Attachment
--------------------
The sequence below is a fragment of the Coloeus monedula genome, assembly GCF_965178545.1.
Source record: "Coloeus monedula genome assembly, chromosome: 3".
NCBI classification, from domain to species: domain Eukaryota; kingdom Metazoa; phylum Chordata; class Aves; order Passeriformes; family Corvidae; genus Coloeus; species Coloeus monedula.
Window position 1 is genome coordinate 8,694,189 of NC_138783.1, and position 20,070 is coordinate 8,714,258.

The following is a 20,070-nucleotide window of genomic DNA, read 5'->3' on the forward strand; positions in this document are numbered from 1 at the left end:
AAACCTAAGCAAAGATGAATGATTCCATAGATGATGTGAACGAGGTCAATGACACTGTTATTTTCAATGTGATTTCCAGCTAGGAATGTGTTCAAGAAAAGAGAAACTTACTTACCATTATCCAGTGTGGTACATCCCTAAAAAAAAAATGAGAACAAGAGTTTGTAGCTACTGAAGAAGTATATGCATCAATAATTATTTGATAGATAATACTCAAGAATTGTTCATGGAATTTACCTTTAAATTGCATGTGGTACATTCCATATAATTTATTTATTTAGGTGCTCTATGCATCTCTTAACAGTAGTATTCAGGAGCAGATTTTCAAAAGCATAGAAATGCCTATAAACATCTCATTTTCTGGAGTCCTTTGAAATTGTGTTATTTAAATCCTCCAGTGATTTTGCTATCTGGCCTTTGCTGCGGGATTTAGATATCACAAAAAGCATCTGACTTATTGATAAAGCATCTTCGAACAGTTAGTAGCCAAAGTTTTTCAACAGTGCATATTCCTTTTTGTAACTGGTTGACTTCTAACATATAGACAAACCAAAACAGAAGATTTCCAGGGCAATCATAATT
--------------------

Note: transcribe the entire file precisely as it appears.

The sequence below is a fragment of the Coloeus monedula genome, assembly GCF_965178545.1.
Source record: "Coloeus monedula genome assembly, chromosome: 3".
NCBI classification, from domain to species: domain Eukaryota; kingdom Metazoa; phylum Chordata; class Aves; order Passeriformes; family Corvidae; genus Coloeus; species Coloeus monedula.
Window position 1 is genome coordinate 8,694,189 of NC_138783.1, and position 20,070 is coordinate 8,714,258.

The following is a 20,070-nucleotide window of genomic DNA, read 5'->3' on the forward strand; positions in this document are numbered from 1 at the left end:
AAACCTAAGCAAAGATGAATGATTCCATAGATGATGTGAACGAGGTCAATGACACTGTTATTTTCAATGTGATTTCCAGCTAGGAATGTGTTCAAGAAAAGAGAAACTTACTTACCATTATCCAGTGTGGTACATCCCTAAAAAAAAAATGAGAACAAGAGTTTGTAGCTACTGAAGAAGTATATGCATCAATAATTATTTGATAGATAATACTCAAGAATTGTTCATGGAATTTACCTTTAAATTGCATGTGGTACATTCCATATAATTTATTTATTTAGGTGCTCTATGCATCTCTTAACAGTAGTATTCAGGAGCAGATTTTCAAAAGCATAGAAATGCCTATAAACATCTCATTTTCTGGAGTCCTTTGAAATTGTGTTATTTAAATCCTCCAGTGATTTTGCTATCTGGCCTTTGCTGCGGGATTTAGATATCACAAAAAGCATCTGACTTATTGATAAAGCATCTTCGAACAGTTAGTAGCCAAAGTTTTTCAACAGTGCATATTCCTTTTTGTAACTGGTTGACTTCTAACATATAGACAAACCAAAACAGAAGATTTCCAGGGCAATCATAATT